How Millennials Learn

   Try it their way – always looking for better, faster way of doing things Prefer graphics before text, reading of excerpts Like small and fast processing technology – best when networked  Want instant gratification and frequent rewards (spot)

How Millennials Learn

     Focus on skill development – not memorization of what they perceive they don’t need to know Productivity is key – not attendance – so make it worthwhile or they won’t come Have different critical thinking skills based on their high tech world not thought processing (need help here) Rely on teacher to facilitate learning Group think and interaction

This is what millennials grew up with?

Their Idea of Computer Technology

What Do Businesses and Colleges/ Universities Need to Know about Today’s College Students and Graduates Here Come the Girls

Boys Issues in K-12

For Every 100 Girls Who….

Enroll in Kindergarten Number of Boys 116 Enroll in Ninth Grade Enroll in Twelfth Grade Are Suspended from K-12 Are Expelled from K-12 101 98 250 335 Diagnosed with Learning Disability 276 Enroll in the gifted and talented program 94 The Boys Project. http://www.boysproject.net/statistics.html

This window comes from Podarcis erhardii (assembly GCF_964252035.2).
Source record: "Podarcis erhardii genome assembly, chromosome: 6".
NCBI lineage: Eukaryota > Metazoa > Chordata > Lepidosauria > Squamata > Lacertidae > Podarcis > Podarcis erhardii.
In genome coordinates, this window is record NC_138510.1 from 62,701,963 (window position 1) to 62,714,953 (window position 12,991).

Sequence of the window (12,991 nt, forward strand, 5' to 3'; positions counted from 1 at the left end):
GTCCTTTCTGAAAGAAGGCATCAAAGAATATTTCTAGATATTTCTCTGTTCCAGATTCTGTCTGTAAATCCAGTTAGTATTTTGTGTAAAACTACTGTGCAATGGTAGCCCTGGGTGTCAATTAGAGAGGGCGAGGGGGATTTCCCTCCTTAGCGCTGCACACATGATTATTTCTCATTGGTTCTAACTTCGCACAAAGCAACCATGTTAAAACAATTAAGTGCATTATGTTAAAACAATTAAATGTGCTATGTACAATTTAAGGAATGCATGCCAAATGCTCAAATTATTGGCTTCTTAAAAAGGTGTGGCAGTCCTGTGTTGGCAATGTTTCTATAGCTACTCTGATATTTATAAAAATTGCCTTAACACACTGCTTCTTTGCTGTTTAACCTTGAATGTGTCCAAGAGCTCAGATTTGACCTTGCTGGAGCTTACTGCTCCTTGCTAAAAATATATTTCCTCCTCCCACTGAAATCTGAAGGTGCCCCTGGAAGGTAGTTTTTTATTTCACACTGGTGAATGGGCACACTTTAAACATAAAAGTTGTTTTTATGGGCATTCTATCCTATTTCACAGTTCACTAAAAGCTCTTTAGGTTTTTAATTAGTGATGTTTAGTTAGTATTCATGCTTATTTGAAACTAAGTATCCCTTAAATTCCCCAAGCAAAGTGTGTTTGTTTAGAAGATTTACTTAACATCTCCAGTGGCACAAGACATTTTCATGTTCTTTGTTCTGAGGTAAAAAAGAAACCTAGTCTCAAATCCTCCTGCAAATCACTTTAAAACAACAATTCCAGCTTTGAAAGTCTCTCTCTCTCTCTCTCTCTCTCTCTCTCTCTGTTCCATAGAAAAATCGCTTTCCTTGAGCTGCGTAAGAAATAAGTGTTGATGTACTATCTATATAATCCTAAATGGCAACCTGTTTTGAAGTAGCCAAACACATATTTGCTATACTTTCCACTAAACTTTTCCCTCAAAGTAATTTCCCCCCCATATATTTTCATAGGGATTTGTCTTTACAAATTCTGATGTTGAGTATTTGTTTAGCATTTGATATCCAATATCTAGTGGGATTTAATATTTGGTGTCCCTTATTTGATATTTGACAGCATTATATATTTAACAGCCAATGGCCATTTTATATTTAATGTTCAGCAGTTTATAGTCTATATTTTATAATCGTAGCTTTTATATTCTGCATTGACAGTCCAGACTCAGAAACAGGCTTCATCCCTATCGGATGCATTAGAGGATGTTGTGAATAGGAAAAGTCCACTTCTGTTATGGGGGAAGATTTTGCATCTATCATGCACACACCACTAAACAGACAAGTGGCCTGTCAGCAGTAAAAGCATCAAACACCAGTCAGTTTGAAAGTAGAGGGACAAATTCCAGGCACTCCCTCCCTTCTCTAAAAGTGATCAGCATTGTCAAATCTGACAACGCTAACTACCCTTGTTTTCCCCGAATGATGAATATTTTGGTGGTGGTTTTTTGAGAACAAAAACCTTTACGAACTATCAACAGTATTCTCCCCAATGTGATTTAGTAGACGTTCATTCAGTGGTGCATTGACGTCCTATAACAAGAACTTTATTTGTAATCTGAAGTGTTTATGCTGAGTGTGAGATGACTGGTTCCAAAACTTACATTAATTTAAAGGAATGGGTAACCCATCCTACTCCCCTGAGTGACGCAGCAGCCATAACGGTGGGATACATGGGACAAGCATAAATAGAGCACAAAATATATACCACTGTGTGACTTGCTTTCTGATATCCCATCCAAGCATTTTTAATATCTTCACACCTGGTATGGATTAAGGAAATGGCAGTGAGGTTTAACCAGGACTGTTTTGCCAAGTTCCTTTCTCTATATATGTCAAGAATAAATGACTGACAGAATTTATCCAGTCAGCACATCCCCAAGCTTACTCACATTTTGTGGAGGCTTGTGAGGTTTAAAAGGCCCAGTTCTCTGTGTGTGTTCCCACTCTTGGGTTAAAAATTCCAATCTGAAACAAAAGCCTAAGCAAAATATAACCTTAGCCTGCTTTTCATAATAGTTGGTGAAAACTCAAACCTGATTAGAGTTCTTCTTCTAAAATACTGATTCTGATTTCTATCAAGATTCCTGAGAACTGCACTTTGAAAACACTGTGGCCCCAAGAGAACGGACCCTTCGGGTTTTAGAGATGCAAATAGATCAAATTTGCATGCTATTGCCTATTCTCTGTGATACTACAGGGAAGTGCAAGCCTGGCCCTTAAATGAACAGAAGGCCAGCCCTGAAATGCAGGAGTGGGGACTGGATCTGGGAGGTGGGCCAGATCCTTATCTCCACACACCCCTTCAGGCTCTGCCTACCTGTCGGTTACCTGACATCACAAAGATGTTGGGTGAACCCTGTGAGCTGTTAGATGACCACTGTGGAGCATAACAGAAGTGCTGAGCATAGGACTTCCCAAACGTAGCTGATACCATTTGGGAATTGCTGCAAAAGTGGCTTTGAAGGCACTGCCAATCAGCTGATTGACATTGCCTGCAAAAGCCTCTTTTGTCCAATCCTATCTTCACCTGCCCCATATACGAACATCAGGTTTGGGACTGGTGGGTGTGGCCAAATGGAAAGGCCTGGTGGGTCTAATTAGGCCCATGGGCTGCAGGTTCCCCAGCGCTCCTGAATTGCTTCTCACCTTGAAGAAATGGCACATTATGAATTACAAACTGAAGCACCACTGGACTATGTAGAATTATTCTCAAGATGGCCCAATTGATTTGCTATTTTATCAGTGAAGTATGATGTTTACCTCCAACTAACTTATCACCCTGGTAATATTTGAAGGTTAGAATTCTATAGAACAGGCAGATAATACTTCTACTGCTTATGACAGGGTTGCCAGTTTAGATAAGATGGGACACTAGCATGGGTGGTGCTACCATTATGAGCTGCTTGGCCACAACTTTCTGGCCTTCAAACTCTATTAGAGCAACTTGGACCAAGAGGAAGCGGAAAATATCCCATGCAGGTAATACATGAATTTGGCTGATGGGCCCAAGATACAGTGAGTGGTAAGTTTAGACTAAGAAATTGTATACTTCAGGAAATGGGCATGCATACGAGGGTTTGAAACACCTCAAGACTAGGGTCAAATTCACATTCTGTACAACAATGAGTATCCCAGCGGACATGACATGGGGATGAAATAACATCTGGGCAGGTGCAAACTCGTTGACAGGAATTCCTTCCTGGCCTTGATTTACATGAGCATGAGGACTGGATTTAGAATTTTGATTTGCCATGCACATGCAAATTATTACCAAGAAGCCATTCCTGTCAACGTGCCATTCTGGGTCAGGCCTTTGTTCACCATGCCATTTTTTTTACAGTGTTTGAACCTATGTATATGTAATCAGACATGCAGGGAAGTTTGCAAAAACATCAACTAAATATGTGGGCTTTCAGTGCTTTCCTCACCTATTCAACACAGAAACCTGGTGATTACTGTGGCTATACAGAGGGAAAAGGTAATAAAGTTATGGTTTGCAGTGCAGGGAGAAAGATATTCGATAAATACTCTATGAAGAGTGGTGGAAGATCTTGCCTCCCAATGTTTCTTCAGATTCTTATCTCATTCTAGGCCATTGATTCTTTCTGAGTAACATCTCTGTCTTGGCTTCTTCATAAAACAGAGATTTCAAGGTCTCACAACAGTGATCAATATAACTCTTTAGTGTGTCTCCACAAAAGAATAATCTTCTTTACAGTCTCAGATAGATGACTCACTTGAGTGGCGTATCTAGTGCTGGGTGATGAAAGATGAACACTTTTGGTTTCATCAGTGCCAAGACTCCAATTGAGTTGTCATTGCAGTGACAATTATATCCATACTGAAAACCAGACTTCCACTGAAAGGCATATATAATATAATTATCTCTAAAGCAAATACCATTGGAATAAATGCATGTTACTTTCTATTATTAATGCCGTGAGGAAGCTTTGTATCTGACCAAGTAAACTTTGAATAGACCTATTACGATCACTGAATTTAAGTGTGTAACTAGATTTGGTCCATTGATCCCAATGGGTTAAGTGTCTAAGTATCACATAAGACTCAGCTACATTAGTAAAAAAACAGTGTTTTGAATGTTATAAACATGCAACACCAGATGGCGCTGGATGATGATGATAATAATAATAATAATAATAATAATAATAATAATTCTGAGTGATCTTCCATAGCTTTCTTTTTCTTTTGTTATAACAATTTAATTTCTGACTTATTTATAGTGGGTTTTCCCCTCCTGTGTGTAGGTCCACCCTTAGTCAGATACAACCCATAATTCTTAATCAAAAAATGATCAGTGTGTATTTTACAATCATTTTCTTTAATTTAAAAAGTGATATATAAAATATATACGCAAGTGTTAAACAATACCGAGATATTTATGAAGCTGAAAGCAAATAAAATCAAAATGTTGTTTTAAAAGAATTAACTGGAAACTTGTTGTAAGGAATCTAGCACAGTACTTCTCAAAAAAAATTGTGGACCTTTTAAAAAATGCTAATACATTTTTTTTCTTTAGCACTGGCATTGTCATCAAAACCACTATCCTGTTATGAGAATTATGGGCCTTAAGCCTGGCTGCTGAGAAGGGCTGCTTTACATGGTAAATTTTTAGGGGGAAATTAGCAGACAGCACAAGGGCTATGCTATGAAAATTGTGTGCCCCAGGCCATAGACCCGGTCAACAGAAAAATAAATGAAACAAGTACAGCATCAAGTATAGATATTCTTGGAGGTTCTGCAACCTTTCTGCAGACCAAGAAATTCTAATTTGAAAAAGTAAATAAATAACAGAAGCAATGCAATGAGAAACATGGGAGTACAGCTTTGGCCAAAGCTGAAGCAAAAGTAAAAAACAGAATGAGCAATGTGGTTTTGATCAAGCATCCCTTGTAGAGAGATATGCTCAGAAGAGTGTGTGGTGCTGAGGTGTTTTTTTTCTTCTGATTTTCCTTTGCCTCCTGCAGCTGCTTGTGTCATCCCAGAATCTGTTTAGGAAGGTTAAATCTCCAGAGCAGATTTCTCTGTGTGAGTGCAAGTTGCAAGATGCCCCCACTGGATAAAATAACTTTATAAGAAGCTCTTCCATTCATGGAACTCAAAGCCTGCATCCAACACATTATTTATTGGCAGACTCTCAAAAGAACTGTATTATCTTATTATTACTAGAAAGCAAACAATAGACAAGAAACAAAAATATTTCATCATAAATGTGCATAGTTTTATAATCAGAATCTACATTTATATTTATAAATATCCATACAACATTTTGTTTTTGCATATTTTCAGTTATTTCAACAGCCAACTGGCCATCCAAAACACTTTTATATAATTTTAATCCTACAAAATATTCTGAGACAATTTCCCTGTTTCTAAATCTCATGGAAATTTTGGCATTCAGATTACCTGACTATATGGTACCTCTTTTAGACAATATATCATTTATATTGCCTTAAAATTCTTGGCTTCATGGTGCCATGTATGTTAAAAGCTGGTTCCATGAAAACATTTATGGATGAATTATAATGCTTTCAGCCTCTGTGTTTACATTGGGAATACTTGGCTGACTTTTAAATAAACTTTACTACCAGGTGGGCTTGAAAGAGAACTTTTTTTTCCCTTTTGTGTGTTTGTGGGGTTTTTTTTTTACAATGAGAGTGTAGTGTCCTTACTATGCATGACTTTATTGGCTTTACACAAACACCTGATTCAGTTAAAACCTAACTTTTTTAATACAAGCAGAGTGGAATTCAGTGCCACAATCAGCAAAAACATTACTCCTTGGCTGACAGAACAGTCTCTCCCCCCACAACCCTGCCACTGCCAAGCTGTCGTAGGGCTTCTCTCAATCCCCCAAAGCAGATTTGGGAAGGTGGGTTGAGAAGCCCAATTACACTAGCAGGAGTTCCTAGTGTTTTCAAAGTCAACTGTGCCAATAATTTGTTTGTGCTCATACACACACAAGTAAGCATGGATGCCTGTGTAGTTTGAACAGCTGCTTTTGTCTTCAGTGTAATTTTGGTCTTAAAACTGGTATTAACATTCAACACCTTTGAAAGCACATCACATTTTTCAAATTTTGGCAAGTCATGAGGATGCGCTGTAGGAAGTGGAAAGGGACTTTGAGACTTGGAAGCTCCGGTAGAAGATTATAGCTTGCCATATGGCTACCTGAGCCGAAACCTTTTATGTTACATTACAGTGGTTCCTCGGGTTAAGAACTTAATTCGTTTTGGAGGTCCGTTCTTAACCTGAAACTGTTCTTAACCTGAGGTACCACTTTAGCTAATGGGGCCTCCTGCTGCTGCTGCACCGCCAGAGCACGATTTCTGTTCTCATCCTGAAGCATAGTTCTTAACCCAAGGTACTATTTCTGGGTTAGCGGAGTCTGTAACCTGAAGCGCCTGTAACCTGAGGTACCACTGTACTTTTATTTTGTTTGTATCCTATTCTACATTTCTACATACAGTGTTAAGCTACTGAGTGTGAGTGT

Boys and Their Educational Choices For Every 100 Girls Who….

Graduate from High School Enroll in College Earn an Associates Degree Earn a Bachelors Degree Earn a Masters Degree Earn a Doctorate Number of Boys 96 77 67 73 62 92 The Boys Project. http://www.boysproject.net/statistics.html

First Time Freshman Enrollments by Gender – 50 Years (numbers in thousands)

1600 1400

) (54.8%

1200

(45.2%)

1000 800 600 400 200 0 19 55 19 60 19 65 19 70 19 75 19 80 Males Females 19 85 19 90 19 95 20 00 20 04

College Graduation Projections (numbers in thousands) (61% of degrees will go to women)

1050 950 850 750 650 550 450 350 250 20 05 -6 Assoc. Degree Male Assoc. Degree Female Bach. Degree Male Bach. Degree Female

(62.6%) (37.4%) (60%) (40%)

20 06 -7 20 07 -8 20 08 -9 20 09 -1 0 20 10 -1 1 20 11 -1 2 20 12 -1 3 20 13 -1 4

At Your Tables

Discuss:  When you were an undergraduate student and had a paper assigned in a class, what was your process for preparing for and writing the paper?

 Where did your reference material come from?

 How long did it take?

 Would it be done differently today?

 When you were in medical school, what was the process you were taught to diagnose and treat a condition?